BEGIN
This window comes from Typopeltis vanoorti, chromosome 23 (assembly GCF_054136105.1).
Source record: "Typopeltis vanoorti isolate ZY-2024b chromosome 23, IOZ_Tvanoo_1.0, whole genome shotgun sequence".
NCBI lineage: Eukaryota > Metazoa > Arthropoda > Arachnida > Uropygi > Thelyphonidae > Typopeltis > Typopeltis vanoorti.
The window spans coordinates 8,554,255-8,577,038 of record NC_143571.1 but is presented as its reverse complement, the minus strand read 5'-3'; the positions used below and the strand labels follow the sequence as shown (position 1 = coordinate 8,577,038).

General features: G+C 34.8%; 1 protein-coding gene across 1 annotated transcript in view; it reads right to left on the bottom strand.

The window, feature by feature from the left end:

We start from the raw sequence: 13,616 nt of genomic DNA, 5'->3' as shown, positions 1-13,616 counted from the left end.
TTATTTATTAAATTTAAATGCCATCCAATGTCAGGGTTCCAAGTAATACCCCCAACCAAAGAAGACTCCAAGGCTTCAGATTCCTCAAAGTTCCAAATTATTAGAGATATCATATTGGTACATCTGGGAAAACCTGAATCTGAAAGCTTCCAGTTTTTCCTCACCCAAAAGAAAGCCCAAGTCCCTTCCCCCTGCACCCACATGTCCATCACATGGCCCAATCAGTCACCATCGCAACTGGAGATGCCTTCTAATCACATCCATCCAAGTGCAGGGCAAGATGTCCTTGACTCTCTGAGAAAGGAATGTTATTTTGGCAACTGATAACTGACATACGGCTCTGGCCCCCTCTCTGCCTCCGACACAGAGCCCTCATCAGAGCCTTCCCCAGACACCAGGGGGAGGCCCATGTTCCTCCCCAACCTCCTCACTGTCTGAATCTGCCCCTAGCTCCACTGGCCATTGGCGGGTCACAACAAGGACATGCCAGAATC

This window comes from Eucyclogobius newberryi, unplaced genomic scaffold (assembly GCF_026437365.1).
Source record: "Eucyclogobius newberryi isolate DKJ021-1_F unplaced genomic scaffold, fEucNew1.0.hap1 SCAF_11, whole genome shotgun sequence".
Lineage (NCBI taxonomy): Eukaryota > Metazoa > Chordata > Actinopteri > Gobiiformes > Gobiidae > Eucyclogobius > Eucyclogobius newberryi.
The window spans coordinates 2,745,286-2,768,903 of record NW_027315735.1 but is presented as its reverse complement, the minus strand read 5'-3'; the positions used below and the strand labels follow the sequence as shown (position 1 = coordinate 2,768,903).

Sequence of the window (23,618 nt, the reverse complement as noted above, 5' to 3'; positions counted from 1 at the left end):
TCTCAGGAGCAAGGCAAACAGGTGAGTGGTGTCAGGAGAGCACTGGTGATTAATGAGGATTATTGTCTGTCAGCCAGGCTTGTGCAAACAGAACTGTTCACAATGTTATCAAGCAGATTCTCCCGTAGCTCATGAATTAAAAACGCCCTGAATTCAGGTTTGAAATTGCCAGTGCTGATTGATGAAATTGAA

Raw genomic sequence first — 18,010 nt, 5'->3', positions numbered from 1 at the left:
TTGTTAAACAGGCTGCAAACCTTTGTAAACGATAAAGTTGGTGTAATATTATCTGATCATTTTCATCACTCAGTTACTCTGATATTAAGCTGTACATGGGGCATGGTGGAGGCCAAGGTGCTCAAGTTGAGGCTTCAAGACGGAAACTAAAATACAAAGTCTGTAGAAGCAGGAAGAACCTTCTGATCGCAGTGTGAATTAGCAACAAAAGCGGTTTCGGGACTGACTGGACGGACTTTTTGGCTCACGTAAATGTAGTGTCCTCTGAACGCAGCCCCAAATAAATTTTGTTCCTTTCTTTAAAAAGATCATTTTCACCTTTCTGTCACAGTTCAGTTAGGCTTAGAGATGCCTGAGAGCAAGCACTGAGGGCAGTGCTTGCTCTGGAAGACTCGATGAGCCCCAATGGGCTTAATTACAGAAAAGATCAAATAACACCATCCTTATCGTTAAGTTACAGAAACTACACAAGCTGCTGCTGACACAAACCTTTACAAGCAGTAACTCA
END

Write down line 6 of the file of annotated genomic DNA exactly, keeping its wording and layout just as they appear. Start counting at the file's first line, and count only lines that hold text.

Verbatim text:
The window, feature by feature from the left end: